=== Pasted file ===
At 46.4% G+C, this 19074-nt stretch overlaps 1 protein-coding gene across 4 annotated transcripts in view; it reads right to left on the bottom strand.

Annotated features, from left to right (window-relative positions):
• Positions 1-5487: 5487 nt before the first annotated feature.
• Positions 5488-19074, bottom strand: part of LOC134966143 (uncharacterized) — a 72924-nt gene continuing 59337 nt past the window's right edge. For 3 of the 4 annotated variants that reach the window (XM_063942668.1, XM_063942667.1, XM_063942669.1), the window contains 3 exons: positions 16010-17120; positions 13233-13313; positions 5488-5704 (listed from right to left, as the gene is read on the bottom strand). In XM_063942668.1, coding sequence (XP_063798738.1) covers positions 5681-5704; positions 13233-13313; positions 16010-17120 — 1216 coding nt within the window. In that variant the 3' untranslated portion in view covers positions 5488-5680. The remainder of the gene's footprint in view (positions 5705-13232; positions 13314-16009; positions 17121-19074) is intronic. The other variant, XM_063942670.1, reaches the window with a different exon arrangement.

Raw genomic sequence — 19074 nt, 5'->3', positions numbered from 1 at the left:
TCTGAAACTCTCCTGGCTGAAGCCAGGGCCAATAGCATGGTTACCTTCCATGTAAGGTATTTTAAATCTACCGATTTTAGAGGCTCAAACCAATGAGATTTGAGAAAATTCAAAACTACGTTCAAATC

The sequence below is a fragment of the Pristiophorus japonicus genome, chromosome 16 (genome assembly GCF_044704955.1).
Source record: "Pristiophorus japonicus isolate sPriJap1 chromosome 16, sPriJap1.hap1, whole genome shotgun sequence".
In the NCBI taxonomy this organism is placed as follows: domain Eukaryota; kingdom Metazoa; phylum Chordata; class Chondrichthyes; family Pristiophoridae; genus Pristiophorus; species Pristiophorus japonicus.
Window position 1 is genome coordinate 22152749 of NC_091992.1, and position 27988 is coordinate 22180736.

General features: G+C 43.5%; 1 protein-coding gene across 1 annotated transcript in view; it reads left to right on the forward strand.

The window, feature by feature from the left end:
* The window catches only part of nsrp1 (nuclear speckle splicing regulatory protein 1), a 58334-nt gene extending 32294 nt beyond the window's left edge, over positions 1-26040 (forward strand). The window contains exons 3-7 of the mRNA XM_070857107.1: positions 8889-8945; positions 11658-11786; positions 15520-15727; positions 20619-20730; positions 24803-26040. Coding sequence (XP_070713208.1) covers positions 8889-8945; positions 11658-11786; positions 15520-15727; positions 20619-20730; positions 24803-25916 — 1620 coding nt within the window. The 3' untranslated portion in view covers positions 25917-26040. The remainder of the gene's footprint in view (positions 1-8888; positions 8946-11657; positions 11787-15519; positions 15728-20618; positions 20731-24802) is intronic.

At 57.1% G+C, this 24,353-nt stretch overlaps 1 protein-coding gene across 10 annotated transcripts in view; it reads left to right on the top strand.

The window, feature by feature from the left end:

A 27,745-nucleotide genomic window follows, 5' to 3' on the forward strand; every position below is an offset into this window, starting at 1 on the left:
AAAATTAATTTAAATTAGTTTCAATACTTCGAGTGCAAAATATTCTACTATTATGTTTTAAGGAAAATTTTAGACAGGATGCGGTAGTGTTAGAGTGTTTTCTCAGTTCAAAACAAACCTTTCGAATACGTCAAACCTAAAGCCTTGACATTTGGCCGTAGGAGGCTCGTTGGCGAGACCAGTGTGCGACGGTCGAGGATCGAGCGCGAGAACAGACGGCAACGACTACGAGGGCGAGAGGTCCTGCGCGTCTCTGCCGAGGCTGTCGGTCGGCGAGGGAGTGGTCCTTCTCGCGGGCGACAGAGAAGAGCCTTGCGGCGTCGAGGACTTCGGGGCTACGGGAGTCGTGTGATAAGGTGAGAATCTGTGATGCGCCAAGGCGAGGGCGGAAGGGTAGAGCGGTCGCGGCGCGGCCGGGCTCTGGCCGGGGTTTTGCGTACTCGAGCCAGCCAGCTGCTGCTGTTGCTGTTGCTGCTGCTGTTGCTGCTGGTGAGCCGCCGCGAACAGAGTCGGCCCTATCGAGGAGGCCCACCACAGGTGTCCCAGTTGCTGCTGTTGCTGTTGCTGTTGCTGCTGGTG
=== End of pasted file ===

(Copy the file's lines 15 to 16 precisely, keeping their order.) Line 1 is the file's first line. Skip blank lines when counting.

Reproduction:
The window, feature by feature from the left end:

A 27,745-nucleotide genomic window follows, 5' to 3' on the forward strand; every position below is an offset into this window, starting at 1 on the left: